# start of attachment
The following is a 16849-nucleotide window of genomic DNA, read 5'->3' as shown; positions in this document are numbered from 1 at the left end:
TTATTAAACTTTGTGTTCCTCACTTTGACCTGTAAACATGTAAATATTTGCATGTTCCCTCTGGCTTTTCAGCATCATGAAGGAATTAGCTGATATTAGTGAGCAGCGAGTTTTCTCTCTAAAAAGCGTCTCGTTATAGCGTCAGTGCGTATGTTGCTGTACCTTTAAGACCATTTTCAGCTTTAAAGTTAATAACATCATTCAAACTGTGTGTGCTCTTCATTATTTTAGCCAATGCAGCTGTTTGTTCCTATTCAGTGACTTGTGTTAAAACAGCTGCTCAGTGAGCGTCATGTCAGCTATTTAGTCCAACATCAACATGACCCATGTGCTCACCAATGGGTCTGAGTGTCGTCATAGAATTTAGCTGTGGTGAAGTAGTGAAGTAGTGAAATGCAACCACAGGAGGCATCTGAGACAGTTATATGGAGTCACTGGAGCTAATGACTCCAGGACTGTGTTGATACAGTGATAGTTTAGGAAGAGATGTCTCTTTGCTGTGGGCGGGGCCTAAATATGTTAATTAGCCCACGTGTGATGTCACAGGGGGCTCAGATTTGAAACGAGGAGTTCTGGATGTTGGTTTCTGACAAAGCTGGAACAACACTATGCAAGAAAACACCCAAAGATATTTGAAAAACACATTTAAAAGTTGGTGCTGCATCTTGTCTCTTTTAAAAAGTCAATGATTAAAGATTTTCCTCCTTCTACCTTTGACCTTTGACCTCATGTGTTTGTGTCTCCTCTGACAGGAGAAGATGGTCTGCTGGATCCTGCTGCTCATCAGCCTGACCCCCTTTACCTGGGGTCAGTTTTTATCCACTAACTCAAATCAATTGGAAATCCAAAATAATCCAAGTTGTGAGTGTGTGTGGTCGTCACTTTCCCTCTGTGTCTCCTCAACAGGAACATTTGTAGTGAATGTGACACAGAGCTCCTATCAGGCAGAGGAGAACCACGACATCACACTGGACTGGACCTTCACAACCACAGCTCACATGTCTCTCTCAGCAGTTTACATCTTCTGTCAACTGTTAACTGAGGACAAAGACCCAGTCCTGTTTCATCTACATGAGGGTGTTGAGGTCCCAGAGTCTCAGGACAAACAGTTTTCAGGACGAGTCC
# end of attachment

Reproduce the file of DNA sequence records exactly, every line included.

The following is a 16849-nucleotide window of genomic DNA, read 5'->3' as shown; positions in this document are numbered from 1 at the left end:
TTATTAAACTTTGTGTTCCTCACTTTGACCTGTAAACATGTAAATATTTGCATGTTCCCTCTGGCTTTTCAGCATCATGAAGGAATTAGCTGATATTAGTGAGCAGCGAGTTTTCTCTCTAAAAAGCGTCTCGTTATAGCGTCAGTGCGTATGTTGCTGTACCTTTAAGACCATTTTCAGCTTTAAAGTTAATAACATCATTCAAACTGTGTGTGCTCTTCATTATTTTAGCCAATGCAGCTGTTTGTTCCTATTCAGTGACTTGTGTTAAAACAGCTGCTCAGTGAGCGTCATGTCAGCTATTTAGTCCAACATCAACATGACCCATGTGCTCACCAATGGGTCTGAGTGTCGTCATAGAATTTAGCTGTGGTGAAGTAGTGAAGTAGTGAAATGCAACCACAGGAGGCATCTGAGACAGTTATATGGAGTCACTGGAGCTAATGACTCCAGGACTGTGTTGATACAGTGATAGTTTAGGAAGAGATGTCTCTTTGCTGTGGGCGGGGCCTAAATATGTTAATTAGCCCACGTGTGATGTCACAGGGGGCTCAGATTTGAAACGAGGAGTTCTGGATGTTGGTTTCTGACAAAGCTGGAACAACACTATGCAAGAAAACACCCAAAGATATTTGAAAAACACATTTAAAAGTTGGTGCTGCATCTTGTCTCTTTTAAAAAGTCAATGATTAAAGATTTTCCTCCTTCTACCTTTGACCTTTGACCTCATGTGTTTGTGTCTCCTCTGACAGGAGAAGATGGTCTGCTGGATCCTGCTGCTCATCAGCCTGACCCCCTTTACCTGGGGTCAGTTTTTATCCACTAACTCAAATCAATTGGAAATCCAAAATAATCCAAGTTGTGAGTGTGTGTGGTCGTCACTTTCCCTCTGTGTCTCCTCAACAGGAACATTTGTAGTGAATGTGACACAGAGCTCCTATCAGGCAGAGGAGAACCACGACATCACACTGGACTGGACCTTCACAACCACAGCTCACATGTCTCTCTCAGCAGTTTACATCTTCTGTCAACTGTTAACTGAGGACAAAGACCCAGTCCTGTTTCATCTACATGAGGGTGTTGAGGTCCCAGAGTCTCAGGACAAACAGTTTTCAGGACGAGTCC